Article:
Ah, summer – the time of year when some people dive into entrepreneurship. Whether it’s a summer job, a part-time gig, a side-hustle or a small business, you may be considered self-employed. If that’s you or someone you know, here are a few tips to help navigate your tax situation.
Know If You’re Self-Employed
If your income is from a business or service, for example, working as an independent contractor in sales, or a social media sensation to babysitting, housecleaning, gardening, and even being a freelance promoter, etc.; that type of income is self-employment income. Your self-employment income is reported on Schedule C or Schedule C-EZ, Profit or Loss from Business. However, you will be able to reduce the income you make by being able to claim business expenses, such as supplies, auto mileage, and cost of goods sold.
TurboTax Self-Employed helps uncover industry-specific business deductions you may not have even known you were eligible for, saving you money on your taxes. With TurboTax Self-Employed you don’t need to know tax rules or forms. TurboTax Self-Employed will put your business income and deductions on the correct forms based on your entries. When you use QuickBooks Self-Employed your information is automatically transferred to your TurboTax Self-Employed tax return.
Withholding and Estimated Taxes
If you’re an employee, your employer withholds tax from your paychecks. If you are self-employed, you may have to pay estimated taxes directly to the IRS on set dates during the year. You are expected to pay estimated taxes if you expect to owe $1,000 or more annually.
All Income Must Be Reported
Although you can earn a certain amount of income each year without having to pay taxes or file a tax return, if you are required to file a tax return, all income you receive from any source should be reported on your the return. That includes income from side jobs, self-employment, barter exchanges, and any sort of fellowship for which you perform services. If the net income after subtracting expenses is $400 or more you are required to file a tax return and pay self-employment taxes, which will be included as a part of your personal income tax return on Form 1040.
Sometimes you aren’t paid in cash and instead, you receive services or goods in exchange for your self-employment work. That’s called bartering, and you must report the fair market value of the goods and services you receive. For example, if you spend the summer tutoring your neighbors’ children and you receive a credit for the restaurant they own or a bicycle from the bicycle shop they own, then the value of what you received is considered self-employment income to you.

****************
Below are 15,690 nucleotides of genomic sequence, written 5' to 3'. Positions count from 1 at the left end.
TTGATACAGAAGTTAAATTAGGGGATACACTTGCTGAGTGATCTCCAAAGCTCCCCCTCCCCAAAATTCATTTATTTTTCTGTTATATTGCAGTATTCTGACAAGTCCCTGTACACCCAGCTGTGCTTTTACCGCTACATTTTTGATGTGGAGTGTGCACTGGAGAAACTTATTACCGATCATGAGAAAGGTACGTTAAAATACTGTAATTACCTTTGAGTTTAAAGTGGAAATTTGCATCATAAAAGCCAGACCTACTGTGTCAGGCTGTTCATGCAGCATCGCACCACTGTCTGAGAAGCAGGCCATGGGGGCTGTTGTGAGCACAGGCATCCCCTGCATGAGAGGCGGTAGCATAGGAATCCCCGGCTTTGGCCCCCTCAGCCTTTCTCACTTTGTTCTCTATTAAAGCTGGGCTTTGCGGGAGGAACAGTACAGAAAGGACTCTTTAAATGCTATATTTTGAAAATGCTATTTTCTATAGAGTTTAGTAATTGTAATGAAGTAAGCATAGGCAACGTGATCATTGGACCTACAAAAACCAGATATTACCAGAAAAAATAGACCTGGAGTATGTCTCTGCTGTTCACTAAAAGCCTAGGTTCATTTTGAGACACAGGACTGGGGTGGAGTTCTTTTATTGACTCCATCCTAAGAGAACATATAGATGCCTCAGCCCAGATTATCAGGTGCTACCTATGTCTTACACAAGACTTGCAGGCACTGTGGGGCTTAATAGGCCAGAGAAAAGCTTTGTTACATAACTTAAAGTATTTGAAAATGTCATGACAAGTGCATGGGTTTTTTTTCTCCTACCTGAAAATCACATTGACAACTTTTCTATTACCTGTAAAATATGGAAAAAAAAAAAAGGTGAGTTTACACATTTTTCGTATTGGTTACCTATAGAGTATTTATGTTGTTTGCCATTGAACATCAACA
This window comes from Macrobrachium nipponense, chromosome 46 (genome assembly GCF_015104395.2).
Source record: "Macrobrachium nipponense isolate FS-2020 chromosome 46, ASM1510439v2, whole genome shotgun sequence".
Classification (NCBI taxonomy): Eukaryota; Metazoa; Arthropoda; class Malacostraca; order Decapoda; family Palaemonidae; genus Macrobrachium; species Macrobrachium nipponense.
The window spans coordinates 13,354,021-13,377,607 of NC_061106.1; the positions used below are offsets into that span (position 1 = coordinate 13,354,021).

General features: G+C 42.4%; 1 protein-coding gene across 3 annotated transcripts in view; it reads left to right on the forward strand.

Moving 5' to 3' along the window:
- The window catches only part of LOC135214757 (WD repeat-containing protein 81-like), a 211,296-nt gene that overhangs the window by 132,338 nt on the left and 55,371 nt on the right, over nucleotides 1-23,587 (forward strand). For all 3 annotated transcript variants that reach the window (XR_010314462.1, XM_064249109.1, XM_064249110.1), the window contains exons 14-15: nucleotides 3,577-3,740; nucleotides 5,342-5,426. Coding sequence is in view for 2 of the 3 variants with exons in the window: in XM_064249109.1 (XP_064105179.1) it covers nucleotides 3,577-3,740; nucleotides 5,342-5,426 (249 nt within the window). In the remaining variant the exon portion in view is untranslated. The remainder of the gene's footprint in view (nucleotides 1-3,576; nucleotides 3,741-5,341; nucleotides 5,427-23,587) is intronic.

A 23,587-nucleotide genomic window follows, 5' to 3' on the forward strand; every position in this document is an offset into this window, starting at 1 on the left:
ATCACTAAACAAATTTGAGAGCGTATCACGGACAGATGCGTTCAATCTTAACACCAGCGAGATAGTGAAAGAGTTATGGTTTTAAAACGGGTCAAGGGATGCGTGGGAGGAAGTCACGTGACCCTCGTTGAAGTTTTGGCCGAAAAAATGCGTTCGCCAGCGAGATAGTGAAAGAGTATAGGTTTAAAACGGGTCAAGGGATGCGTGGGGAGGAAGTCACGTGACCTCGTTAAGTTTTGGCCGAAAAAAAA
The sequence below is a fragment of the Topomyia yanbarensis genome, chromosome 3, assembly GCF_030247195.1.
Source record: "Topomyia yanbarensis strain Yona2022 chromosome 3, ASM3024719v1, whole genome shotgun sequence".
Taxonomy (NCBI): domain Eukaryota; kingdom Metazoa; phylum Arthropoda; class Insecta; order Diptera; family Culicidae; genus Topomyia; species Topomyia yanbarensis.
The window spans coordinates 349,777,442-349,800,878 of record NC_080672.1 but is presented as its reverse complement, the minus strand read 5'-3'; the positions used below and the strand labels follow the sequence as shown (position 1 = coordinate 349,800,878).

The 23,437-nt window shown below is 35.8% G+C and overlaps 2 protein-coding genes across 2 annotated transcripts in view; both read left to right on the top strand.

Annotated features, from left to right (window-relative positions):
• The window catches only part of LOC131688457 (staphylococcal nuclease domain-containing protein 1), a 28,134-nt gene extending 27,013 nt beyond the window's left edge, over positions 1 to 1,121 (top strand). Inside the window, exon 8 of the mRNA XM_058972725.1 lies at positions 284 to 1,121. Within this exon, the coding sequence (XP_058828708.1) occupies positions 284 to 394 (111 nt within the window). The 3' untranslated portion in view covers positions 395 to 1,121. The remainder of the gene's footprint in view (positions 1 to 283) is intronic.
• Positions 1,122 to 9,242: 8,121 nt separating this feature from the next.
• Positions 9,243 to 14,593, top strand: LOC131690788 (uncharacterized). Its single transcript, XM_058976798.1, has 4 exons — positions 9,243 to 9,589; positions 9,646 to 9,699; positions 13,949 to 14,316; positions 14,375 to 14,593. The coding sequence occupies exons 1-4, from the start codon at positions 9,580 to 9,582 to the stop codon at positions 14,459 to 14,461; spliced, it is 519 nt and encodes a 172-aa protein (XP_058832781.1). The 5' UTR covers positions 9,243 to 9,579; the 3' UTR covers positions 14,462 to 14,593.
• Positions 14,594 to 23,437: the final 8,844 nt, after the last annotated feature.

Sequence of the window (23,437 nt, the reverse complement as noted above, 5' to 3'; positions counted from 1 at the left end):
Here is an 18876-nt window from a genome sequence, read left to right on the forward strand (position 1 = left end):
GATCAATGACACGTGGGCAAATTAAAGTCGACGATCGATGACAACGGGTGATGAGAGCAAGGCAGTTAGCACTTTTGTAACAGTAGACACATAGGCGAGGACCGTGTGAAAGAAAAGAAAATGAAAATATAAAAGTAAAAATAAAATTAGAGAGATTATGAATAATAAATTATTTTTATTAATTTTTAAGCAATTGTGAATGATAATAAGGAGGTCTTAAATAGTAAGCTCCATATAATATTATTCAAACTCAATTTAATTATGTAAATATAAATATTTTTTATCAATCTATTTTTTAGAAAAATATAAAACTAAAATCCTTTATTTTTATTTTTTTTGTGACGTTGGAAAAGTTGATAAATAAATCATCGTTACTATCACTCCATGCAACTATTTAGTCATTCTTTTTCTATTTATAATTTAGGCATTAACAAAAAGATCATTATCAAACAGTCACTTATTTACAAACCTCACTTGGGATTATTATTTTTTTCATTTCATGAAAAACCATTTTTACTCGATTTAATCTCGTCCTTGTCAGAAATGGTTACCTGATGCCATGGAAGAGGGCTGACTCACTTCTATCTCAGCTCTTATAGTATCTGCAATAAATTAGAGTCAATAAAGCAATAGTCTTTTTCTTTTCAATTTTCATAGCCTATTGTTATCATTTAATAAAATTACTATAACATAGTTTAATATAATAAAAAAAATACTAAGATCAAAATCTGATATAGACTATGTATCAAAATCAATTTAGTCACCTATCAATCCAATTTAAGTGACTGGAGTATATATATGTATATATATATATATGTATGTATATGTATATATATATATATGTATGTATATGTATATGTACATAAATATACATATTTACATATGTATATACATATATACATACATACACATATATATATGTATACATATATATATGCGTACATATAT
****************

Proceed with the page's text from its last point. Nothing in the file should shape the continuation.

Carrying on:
Filing A Tax Return
If you can be claimed as a dependent on someone’s tax return, you’ll still need to file a tax return if your income exceeds the minimum gross income filing requirements, or if your self-employment income is $400 or more. Even if you aren’t required to file a tax return, you’ll still want to file if income taxes have been withheld from your paycheck since you may get that money back or it could also generate a tax refund if you’re eligible for any of the refundable tax credits like the American Opportunity Tax Credit or the Earned Income Tax Credit.
Don’t worry about knowing these tax rules. You can easily track your business income, expenses, mileage, and figure out your estimated taxes year round with QuickBooks Self-Employed. At tax time, your information can easily export from QuickBooks Self-Employed to your TurboTax Self-Employed tax return making tax filing effortless. TurboTax Self-Employed helps uncover industry-specific tax deductions saving you money on your taxes.
If you have questions, you can connect live via one-way video to a TurboTax Live Self-Employed CPA or Enrolled Agent to get your tax questions answered. TurboTax Live Self-Employed CPAs and Enrolled Agents are available in Spanish and English and can review, sign, and file your taxes.